Throughout Dr. Samir Kapadia’s career, he’s performed over 1,000 Transcatheter Aortic Valve Replacements. The director of the Catheterization Laboratory at the Cleveland Clinic in Cleveland, Ohio, weighs in on the procedure and encourages patients to consider cerebral embolic protection.
Samir Kapadia, M.D.
Director, Catheterization Laboratory, Cleveland Clinic
What is my risk of stroke during a Transcatheter Aortic Valve Replacement (TAVR) procedure, and how could cerebral embolic protection potentially reduce that risk?
The risk of stroke from TAVR is an ongoing, significant concern. The evidence shows it is as high as 3.5 percent, and clinically silent brain infarctions, as seen on MRI, occur in as many as 80 percent of patients and are associated with neurocognitive function changes. The FDA-cleared Sentinel device was designed to address the concern of peri-procedural stroke after TAVR, specifically those strokes related to embolic debris that is dislodged during valve replacement. Robust clinical evidence demonstrates that peri-procedural stroke rate was reduced by 63 percent when Sentinel was used during TAVR.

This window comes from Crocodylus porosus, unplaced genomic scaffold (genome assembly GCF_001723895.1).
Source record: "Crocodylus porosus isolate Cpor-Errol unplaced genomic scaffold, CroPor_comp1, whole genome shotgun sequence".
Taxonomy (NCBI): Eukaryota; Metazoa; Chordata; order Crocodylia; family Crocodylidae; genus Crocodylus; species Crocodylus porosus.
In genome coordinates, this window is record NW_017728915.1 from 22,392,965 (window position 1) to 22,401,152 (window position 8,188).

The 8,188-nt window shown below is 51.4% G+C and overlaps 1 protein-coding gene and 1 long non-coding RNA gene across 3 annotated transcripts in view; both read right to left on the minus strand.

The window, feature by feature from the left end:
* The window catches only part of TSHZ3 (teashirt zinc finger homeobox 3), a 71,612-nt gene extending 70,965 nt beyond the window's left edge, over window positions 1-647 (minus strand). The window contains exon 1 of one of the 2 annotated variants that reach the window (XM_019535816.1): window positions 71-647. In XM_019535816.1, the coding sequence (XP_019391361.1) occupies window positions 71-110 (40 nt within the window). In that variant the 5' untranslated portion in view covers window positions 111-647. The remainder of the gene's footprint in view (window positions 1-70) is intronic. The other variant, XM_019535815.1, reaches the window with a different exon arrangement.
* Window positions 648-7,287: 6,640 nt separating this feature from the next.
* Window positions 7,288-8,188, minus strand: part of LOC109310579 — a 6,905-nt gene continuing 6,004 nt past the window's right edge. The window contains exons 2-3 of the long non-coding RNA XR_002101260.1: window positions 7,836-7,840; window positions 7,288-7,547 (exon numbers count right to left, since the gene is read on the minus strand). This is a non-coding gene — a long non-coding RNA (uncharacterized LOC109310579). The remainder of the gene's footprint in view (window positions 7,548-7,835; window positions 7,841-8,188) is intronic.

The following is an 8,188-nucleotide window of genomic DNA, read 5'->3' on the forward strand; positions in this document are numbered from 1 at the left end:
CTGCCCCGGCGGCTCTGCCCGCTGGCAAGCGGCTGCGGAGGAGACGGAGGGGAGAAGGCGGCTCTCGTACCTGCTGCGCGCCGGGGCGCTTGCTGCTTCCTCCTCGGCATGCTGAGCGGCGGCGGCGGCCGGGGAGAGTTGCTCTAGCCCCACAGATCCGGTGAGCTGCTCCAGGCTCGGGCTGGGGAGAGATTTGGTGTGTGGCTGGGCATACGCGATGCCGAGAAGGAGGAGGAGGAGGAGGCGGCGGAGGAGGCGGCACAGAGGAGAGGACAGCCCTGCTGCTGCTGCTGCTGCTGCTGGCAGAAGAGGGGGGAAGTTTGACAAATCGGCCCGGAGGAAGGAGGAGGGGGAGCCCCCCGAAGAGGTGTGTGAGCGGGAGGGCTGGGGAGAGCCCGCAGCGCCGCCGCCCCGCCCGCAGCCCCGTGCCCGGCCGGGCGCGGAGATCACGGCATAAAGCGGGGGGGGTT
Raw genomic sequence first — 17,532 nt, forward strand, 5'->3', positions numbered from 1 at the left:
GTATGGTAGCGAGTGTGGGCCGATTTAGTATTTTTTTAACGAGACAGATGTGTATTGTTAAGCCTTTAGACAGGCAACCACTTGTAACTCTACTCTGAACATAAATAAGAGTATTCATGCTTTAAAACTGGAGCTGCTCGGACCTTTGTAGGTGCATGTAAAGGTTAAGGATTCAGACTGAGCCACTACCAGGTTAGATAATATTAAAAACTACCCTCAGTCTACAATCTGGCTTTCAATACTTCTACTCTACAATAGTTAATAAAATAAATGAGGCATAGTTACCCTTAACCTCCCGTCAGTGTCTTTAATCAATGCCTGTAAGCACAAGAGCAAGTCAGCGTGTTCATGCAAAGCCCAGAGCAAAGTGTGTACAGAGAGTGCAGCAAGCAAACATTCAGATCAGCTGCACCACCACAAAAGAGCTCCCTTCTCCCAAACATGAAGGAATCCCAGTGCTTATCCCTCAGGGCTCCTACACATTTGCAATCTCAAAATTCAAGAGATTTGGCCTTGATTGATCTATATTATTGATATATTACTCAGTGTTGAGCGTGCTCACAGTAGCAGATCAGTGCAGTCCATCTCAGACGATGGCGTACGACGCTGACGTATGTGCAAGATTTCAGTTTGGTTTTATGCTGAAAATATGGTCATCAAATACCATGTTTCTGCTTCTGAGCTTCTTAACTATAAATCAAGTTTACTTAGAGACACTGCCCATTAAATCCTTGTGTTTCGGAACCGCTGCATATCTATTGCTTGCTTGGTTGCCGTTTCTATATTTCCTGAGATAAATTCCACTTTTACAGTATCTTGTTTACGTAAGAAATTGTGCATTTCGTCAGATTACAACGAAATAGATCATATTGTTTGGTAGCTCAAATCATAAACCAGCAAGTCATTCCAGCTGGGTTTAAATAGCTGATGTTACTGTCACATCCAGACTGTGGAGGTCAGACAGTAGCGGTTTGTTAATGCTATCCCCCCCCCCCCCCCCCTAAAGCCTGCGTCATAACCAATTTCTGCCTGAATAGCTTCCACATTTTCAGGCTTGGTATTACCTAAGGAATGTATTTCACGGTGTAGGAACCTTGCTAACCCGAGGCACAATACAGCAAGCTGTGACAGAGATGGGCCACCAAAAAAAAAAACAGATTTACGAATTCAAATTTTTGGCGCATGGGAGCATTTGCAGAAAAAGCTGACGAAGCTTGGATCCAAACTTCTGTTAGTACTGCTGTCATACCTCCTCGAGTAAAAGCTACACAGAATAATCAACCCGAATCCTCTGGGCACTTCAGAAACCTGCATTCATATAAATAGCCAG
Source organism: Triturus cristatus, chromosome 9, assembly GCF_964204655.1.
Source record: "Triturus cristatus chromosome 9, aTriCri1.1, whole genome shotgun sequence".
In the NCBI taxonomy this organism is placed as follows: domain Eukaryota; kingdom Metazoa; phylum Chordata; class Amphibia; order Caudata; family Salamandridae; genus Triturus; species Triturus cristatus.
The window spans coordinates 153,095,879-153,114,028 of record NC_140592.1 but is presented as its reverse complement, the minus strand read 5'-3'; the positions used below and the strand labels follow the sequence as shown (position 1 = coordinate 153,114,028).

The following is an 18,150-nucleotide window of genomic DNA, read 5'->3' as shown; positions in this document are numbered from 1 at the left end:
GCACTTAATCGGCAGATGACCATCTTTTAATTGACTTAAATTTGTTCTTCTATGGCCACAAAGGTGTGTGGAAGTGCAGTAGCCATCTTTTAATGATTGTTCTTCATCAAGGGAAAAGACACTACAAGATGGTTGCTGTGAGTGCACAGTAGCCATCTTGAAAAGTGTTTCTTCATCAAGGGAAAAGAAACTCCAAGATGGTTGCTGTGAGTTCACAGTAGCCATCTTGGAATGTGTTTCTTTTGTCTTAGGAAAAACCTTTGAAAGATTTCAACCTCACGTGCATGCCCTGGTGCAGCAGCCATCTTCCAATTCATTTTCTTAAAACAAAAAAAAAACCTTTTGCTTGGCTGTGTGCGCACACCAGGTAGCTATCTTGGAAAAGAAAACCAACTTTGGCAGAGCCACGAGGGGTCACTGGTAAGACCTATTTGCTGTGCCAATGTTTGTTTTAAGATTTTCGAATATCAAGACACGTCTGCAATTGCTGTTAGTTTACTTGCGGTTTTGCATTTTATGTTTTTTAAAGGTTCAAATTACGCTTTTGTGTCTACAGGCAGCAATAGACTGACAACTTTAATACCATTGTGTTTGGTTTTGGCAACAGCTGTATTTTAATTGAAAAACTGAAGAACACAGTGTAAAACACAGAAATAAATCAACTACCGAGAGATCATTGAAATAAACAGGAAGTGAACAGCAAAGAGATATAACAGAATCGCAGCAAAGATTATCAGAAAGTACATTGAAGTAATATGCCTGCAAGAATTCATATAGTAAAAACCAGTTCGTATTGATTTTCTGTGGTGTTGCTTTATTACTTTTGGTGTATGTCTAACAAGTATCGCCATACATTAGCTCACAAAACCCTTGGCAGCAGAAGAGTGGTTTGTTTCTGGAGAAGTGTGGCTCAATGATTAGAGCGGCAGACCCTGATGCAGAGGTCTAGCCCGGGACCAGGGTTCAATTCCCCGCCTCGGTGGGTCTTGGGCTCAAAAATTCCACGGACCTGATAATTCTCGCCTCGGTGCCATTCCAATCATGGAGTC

What is the patient’s reaction when you explain the benefit of cerebral embolic protection?
It’s a very positive reaction. More and more patients are asking for Sentinel during heart valve replacement procedures. We want to give them every protection we can. There’s an additional level of confidence that comes from knowing the efficacy and extra safety layer cerebral embolic protection provides during the TAVR procedure. Importantly, the device is extremely safe and easy to use. Sentinel protects the patients’ brains from potential harmful debris that can come loose during TAVR and block the flow of blood to the brain.
Would you recommend cerebral embolic protection to a family member?
Absolutely. Patients can benefit from having cerebral protection when undergoing TAVR procedures, since clinical data shows that 99 percent of patients generate debris during the TAVR procedure.